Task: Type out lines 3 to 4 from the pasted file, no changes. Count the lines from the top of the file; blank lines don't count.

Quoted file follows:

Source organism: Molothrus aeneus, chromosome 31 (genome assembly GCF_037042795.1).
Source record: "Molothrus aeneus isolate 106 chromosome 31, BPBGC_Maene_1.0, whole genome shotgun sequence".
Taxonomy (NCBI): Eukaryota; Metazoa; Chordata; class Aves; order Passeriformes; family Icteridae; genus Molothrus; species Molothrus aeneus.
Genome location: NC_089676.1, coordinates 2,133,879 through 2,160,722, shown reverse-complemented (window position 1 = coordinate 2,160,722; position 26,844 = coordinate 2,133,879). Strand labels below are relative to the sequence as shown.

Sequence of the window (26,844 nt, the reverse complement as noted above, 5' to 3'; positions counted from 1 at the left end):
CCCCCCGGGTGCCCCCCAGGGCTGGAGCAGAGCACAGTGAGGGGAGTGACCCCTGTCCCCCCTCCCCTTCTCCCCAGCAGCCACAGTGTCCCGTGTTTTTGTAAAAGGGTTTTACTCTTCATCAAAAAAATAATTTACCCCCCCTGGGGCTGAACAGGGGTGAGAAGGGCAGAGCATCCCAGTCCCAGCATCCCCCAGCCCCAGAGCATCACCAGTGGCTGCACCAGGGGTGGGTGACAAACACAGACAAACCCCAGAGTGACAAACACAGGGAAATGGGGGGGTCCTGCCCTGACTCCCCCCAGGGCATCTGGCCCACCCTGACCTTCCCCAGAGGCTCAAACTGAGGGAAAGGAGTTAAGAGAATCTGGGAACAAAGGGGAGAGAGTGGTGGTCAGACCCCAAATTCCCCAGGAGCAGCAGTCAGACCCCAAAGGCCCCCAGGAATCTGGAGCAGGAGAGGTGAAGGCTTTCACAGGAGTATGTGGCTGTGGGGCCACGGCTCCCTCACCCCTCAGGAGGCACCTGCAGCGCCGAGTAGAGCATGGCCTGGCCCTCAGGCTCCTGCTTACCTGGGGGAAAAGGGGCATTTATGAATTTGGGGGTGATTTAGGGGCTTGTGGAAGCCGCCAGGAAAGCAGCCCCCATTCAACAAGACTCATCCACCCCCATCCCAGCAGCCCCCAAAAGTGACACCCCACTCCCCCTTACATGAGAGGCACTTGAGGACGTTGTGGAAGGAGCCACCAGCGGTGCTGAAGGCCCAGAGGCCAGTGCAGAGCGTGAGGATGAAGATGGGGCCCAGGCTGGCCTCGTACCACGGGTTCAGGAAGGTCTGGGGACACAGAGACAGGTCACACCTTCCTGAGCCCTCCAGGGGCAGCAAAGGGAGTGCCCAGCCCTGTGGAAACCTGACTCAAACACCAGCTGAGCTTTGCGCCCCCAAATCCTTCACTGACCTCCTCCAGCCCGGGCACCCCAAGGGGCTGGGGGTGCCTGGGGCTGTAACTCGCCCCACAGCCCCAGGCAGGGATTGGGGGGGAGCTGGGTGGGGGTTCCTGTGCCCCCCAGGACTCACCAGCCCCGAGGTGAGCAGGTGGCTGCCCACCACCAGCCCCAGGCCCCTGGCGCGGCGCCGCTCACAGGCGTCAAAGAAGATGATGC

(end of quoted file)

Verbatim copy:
Taxonomy (NCBI): Eukaryota; Metazoa; Chordata; class Aves; order Passeriformes; family Icteridae; genus Molothrus; species Molothrus aeneus.
Genome location: NC_089676.1, coordinates 2,133,879 through 2,160,722, shown reverse-complemented (window position 1 = coordinate 2,160,722; position 26,844 = coordinate 2,133,879). Strand labels below are relative to the sequence as shown.